Is England closing the international gap in cancer survival?


Walters, S; Benitez-Majano, S; Muller, P; Coleman, MP; Allemani, C; Butler, J; Peake, M; Guren, MG; Glimelius, B; Bergström, S; Påhlman, L; Rachet, B; (2015) Is England closing the international gap in cancer survival? British journal of cancer, 113 (5). pp. 848-60. ISSN 0007-0920 DOI: 10.1038/bjc.2015.265

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Abstract

BACKGROUND: We provide an up-to-date international comparison of cancer survival, assessing whether England is 'closing the gap' compared with other high-income countries.<br/> METHODS: Net survival was estimated using national, population-based, cancer registrations for 1.9 million patients diagnosed with a cancer of the stomach, colon, rectum, lung, breast (women) or ovary in England during 1995-2012. Trends during 1995-2009 were compared with estimates for Australia, Canada, Denmark, Norway and Sweden. Clinicians were interviewed to help interpret trends.<br/> RESULTS: Survival from all cancers remained lower in England than in Australia, Canada, Norway and Sweden by 2005-2009. For some cancers, survival improved more in England than in other countries between 1995-1999 and 2005-2009; for example, 1-year survival from stomach, rectal, lung, breast and ovarian cancers improved more than in Australia and Canada. There has been acceleration in lung cancer survival improvement in England recently, with average annual improvement in 1-year survival rising to 2% during 2010-2012. Survival improved more in Denmark than in England for rectal and lung cancers between 1995-1999 and 2005-2009.<br/> CONCLUSIONS: Survival has increased in England since the mid-1990s in the context of strategic reform in cancer control, however, survival remains lower than in comparable developed countries and continued investment is needed to close the international survival gap.<br/>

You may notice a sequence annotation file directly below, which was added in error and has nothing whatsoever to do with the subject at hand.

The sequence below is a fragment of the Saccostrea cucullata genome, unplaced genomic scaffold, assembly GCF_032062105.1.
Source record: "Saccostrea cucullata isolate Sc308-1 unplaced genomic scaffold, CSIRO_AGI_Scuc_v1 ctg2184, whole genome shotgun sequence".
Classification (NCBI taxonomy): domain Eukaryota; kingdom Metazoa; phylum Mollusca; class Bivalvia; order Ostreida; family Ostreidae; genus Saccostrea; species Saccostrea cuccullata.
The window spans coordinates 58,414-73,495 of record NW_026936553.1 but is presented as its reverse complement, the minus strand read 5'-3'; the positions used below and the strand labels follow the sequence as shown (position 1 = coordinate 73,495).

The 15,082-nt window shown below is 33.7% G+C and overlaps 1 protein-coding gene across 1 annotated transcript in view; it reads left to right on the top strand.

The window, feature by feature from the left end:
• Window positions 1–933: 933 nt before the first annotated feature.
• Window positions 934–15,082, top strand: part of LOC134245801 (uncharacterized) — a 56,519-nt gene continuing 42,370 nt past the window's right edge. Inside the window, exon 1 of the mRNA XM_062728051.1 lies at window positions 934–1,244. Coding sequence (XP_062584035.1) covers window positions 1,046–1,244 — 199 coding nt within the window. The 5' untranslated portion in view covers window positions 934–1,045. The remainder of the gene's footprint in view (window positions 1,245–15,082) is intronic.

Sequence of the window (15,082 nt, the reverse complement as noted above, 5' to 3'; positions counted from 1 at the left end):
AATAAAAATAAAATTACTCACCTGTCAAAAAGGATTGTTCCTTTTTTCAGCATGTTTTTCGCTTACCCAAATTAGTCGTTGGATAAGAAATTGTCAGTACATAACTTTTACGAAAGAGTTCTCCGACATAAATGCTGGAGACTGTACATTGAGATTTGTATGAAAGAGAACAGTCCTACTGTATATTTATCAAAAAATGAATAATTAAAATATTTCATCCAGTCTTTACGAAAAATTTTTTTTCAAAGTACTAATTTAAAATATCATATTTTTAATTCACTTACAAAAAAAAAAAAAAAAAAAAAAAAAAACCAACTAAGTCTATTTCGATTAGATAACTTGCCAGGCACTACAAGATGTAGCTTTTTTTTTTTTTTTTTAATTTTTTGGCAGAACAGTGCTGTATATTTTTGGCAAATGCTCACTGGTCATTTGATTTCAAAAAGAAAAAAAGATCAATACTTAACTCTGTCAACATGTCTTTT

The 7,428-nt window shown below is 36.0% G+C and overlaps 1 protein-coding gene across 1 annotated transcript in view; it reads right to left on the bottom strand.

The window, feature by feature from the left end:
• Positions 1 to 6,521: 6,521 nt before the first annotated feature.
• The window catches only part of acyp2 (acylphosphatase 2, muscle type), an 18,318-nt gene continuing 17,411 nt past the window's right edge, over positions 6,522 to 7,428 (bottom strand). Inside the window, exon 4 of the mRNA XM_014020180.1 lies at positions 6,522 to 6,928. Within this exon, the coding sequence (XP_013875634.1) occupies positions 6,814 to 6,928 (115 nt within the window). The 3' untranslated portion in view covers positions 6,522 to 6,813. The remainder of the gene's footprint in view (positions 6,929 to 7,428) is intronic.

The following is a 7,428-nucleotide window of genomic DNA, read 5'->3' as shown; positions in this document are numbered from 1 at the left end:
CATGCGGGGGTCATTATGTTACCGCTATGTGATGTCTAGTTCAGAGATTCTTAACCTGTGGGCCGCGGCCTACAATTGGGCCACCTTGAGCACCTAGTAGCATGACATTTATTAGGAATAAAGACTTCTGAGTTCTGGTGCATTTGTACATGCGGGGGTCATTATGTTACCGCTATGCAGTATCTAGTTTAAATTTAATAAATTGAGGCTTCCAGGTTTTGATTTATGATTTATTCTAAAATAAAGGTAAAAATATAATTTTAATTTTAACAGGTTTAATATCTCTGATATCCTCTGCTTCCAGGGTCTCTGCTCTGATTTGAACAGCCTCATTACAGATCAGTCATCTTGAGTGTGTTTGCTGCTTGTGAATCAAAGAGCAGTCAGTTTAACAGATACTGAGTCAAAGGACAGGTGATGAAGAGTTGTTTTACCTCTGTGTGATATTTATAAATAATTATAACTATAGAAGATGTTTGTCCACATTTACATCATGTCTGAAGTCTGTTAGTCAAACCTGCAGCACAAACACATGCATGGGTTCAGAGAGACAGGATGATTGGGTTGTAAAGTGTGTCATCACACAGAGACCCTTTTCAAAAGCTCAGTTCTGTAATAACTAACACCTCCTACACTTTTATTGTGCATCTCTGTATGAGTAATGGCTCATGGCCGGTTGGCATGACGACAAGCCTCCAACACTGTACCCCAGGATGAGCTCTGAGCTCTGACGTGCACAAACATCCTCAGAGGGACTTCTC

Item Type: Article
Faculty and Department: Faculty of Epidemiology and Population Health > Dept of Non-Communicable Disease Epidemiology
Faculty of Epidemiology and Population Health > Dept of Population Health (2012- )
Research Centre: Cancer Survival Group
Centre for Global Non-Communicable Diseases (NCDs)
Population Studies Group
PubMed ID: 26241817
Web of Science ID: 360727200020
URI: http://researchonline.lshtm.ac.uk/id/eprint/2266853

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